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The Bald Truth

Losing Her Hair Was Hard, but Losing Her Life Was the Real Issue

November 26, 2000|SUSAN BASKIN | Susan Baskin last wrote for the magazine about going gray

I was bald the summer of '99. Few outside my family knew. I had a wig made to match my hair, which fell out from chemotherapy.

Thick, wavy, with streaks of gray in the front, my own hair stopped people in the street and drew comments from strangers. "Waterfall hair," my son called it. "Power hair," a colleague once said. My hair was my signature, and the thought of losing it seemed like opening the front door to my house to find it occupied by a stranger.

After my diagnosis with breast cancer, my husband and I told our children. We stressed that I had a good prognosis and differentiated between life and movies they'd seen; my story was not "Stepmom." Anticipating chemotherapy, we tried to prepare them for the side effects. Losing my hair was one of them.

After some days passed and we became more accustomed to the news, I suggested to my kids that a wig might be fun. I could be a blond. Or a redhead. My daughter rolled her eyes in adolescent exasperation. My 9-year-old son shook his head. "We want you to look like Mom," he said. Same hair color. Same length. The fact that nature had made my hair distinct and hard to replicate didn't faze them.

I found a wig maker, a Hollywood denizen whose father made wigs for Max Factor and whose mother was a hairstylist for starlets during the studios' heyday. As I sat in the swivel chair before the mirror of his salon, he used a tape measure to determine the diameter of my head and calculate my wig size. For color, he snipped samples of hair from the silver streaks around my face and the salt-and-pepper waves in back. Polaroids were taken--front and side views.

Ten days after my first chemotherapy, I noticed a few hairs littering my blouse. Without thinking, I brushed them off; I was always finding stray hairs on my clothing. The next morning, I awoke and saw a swath of hair on my pillow. I began to notice strands of hair on the floor, tracing my path, like Theseus' thread in the labyrinth. Wherever I went, I shed pieces of myself. My children were intrigued by this phenomenon. There was something oddly magical for them in the way that I could simply touch my hair and it would fall as silently as snow. But because my hair was so thick, a critical mass still remained. The fate that I knew awaited me remained an abstraction.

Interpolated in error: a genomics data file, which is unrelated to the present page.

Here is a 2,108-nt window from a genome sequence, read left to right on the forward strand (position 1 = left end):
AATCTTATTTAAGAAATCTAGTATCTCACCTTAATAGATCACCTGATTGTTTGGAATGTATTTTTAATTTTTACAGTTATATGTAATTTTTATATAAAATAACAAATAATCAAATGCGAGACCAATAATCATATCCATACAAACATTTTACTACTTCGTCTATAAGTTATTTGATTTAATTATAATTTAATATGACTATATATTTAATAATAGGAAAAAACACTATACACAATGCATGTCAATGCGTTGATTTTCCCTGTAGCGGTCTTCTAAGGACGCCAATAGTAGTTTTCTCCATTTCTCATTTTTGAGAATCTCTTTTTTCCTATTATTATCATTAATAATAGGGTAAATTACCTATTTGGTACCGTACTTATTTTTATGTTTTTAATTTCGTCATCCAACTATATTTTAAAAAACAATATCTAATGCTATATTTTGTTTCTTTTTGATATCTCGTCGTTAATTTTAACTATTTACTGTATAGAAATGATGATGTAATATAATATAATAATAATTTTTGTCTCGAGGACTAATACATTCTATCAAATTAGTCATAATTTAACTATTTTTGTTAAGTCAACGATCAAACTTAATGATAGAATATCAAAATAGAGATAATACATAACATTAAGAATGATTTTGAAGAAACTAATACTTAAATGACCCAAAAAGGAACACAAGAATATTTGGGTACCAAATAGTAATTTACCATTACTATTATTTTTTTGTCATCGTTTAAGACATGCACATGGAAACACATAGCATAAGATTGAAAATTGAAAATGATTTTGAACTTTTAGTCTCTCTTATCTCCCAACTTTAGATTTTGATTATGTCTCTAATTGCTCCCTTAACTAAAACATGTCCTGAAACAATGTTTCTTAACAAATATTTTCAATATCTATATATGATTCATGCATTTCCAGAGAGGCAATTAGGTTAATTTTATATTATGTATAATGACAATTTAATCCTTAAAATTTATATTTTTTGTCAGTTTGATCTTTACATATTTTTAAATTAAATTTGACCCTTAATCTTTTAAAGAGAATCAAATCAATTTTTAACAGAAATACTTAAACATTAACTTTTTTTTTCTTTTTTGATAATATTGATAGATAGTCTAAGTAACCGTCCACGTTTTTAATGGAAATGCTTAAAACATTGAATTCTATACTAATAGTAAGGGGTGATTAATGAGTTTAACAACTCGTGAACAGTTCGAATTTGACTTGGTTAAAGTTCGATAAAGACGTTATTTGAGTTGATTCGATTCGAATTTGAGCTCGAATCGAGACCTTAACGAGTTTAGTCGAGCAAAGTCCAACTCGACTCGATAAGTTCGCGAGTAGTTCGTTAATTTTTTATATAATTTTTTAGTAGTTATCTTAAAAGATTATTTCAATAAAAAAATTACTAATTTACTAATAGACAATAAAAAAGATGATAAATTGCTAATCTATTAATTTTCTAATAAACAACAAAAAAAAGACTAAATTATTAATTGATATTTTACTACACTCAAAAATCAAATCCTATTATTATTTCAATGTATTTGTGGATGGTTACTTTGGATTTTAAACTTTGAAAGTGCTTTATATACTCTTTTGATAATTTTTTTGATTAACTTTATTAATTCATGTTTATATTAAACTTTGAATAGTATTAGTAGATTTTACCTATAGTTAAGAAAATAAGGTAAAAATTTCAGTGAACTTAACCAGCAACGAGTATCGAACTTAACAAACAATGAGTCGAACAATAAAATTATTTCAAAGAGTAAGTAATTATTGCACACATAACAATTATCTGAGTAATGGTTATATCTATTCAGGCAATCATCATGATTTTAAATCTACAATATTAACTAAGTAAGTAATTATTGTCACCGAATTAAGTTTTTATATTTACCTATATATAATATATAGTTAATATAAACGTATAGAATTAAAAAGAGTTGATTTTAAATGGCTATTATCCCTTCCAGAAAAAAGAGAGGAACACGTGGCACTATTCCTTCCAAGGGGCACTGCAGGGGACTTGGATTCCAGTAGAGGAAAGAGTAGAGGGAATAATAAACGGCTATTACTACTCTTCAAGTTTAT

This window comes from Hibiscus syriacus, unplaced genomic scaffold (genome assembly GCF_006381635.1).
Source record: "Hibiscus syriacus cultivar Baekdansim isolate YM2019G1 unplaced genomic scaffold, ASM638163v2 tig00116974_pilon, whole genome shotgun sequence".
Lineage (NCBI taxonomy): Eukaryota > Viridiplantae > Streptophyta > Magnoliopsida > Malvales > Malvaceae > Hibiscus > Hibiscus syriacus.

Until the itching set in. Surprisingly, what propelled me to act was not the psychological experience, but the physical sensation. Losing my hair felt uncomfortable. My scalp tingled. My head itched. I was constantly retracing my steps with a Dustbuster. Finally I went to my hairstylist of 20 years. "Cut it off," I said.

That afternoon, when I opened the door for my son, he gasped, seeing me, and covered his eyes. The corona of hair that had circled my face his entire life was gone. Now my hair lay close to my head, like a swim cap. For the next hour, my son refused to look at me. "I don't like it," he finally said. I assured him my hair would grow back. "I hate cancer," was his reply.

The day before my wig was ready, a young hairstylist made a house call with her clippers. As I sat in my backyard, she sheared off my remaining hair. I was bald. My son walked over and leaned into my lap. "Mommy's buzzed," he said. Suddenly I was an item of interest. He noticed my shorn hair on the grass. Could we leave it for the birds to build a nest? I agreed. "You look weird," my son said, grinning so widely that his braces gleamed.

The next day I drove to my wig maker. I sat motionless for a moment before taking off my hat and the scarf I'd wound around my head. Despite my wig maker's nonchalance, I felt naked when I removed them, as if there was something more intimate about exposing my bald head than any other part of my body.

On the work counter I saw a mound of curls--my wig. I scrutinized it, hoping to feel a connection with the shanks of hair I'd be sporting as my own. The wig maker lifted a bag of double-backed tape. He demonstrated how to affix the tape to the net lining of the wig--a chevron shape at the front hairline, a straight piece on either side. I felt the glue of the tape seal itself to my bare scalp and the body slide over my crown. With the wig secure, the wig maker began plying the tight curls, turning them into the softer waves captured in the Polaroids. As he feathered and trimmed, clamping hair around the same curling iron his father used in Max Factor's garage, I found myself wondering about the Russian women who had sold their hair to make the wig. I saw these women in overcoats, their backs braced against the Russian cold, their cascading hair cut and tied into sheaves, then sprouting once again like a crop grown to be harvested. Finally, the styling was done. But the image I found in the mirror was as jarring as seeing myself bald. Real as the wig's hair was, it wasn't mine. I had disappeared.

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